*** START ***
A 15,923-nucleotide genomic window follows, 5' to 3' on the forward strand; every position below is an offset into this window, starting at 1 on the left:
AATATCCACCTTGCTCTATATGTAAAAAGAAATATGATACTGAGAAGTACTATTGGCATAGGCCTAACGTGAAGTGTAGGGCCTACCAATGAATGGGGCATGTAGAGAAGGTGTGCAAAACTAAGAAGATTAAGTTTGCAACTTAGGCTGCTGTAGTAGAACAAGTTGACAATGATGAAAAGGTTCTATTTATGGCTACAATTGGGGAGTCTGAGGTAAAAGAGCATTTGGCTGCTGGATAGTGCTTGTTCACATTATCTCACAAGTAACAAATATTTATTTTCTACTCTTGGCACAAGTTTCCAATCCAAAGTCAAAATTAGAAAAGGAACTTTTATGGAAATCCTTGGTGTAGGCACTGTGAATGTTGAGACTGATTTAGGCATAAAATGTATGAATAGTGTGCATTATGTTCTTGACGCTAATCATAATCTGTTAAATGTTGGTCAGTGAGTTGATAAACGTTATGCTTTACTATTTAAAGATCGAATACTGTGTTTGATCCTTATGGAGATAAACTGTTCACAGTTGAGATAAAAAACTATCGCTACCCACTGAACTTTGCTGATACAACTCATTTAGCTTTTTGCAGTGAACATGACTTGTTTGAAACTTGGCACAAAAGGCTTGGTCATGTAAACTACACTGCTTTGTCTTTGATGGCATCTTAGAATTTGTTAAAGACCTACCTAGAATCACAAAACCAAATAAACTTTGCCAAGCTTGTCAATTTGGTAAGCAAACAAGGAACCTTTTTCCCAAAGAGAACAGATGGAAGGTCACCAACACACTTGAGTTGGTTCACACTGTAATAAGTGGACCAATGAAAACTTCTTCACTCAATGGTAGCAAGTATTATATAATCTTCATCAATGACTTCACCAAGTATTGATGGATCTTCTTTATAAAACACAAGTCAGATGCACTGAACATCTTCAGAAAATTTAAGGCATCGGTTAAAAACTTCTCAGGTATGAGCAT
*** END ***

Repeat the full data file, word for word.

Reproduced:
A 15,923-nucleotide genomic window follows, 5' to 3' on the forward strand; every position below is an offset into this window, starting at 1 on the left:
AATATCCACCTTGCTCTATATGTAAAAAGAAATATGATACTGAGAAGTACTATTGGCATAGGCCTAACGTGAAGTGTAGGGCCTACCAATGAATGGGGCATGTAGAGAAGGTGTGCAAAACTAAGAAGATTAAGTTTGCAACTTAGGCTGCTGTAGTAGAACAAGTTGACAATGATGAAAAGGTTCTATTTATGGCTACAATTGGGGAGTCTGAGGTAAAAGAGCATTTGGCTGCTGGATAGTGCTTGTTCACATTATCTCACAAGTAACAAATATTTATTTTCTACTCTTGGCACAAGTTTCCAATCCAAAGTCAAAATTAGAAAAGGAACTTTTATGGAAATCCTTGGTGTAGGCACTGTGAATGTTGAGACTGATTTAGGCATAAAATGTATGAATAGTGTGCATTATGTTCTTGACGCTAATCATAATCTGTTAAATGTTGGTCAGTGAGTTGATAAACGTTATGCTTTACTATTTAAAGATCGAATACTGTGTTTGATCCTTATGGAGATAAACTGTTCACAGTTGAGATAAAAAACTATCGCTACCCACTGAACTTTGCTGATACAACTCATTTAGCTTTTTGCAGTGAACATGACTTGTTTGAAACTTGGCACAAAAGGCTTGGTCATGTAAACTACACTGCTTTGTCTTTGATGGCATCTTAGAATTTGTTAAAGACCTACCTAGAATCACAAAACCAAATAAACTTTGCCAAGCTTGTCAATTTGGTAAGCAAACAAGGAACCTTTTTCCCAAAGAGAACAGATGGAAGGTCACCAACACACTTGAGTTGGTTCACACTGTAATAAGTGGACCAATGAAAACTTCTTCACTCAATGGTAGCAAGTATTATATAATCTTCATCAATGACTTCACCAAGTATTGATGGATCTTCTTTATAAAACACAAGTCAGATGCACTGAACATCTTCAGAAAATTTAAGGCATCGGTTAAAAACTTCTCAGGTATGAGCAT